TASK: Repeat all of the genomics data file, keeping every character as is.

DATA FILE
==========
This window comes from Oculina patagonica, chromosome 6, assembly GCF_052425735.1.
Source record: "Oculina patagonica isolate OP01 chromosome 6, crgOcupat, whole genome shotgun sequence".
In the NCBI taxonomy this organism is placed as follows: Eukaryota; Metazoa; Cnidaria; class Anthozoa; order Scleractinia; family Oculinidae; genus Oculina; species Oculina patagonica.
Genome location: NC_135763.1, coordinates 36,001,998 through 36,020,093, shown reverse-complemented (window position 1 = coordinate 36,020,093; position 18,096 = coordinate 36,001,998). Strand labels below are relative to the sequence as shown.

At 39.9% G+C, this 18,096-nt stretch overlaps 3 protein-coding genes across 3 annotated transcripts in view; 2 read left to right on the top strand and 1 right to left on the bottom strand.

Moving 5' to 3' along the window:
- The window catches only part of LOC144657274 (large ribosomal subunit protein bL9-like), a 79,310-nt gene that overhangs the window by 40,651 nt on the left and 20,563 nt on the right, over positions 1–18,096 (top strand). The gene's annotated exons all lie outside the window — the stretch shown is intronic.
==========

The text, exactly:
This window comes from Oculina patagonica, chromosome 6, assembly GCF_052425735.1.
Source record: "Oculina patagonica isolate OP01 chromosome 6, crgOcupat, whole genome shotgun sequence".
In the NCBI taxonomy this organism is placed as follows: Eukaryota; Metazoa; Cnidaria; class Anthozoa; order Scleractinia; family Oculinidae; genus Oculina; species Oculina patagonica.
Genome location: NC_135763.1, coordinates 36,001,998 through 36,020,093, shown reverse-complemented (window position 1 = coordinate 36,020,093; position 18,096 = coordinate 36,001,998). Strand labels below are relative to the sequence as shown.

At 39.9% G+C, this 18,096-nt stretch overlaps 3 protein-coding genes across 3 annotated transcripts in view; 2 read left to right on the top strand and 1 right to left on the bottom strand.

Moving 5' to 3' along the window:
- The window catches only part of LOC144657274 (large ribosomal subunit protein bL9-like), a 79,310-nt gene that overhangs the window by 40,651 nt on the left and 20,563 nt on the right, over positions 1–18,096 (top strand). The gene's annotated exons all lie outside the window — the stretch shown is intronic.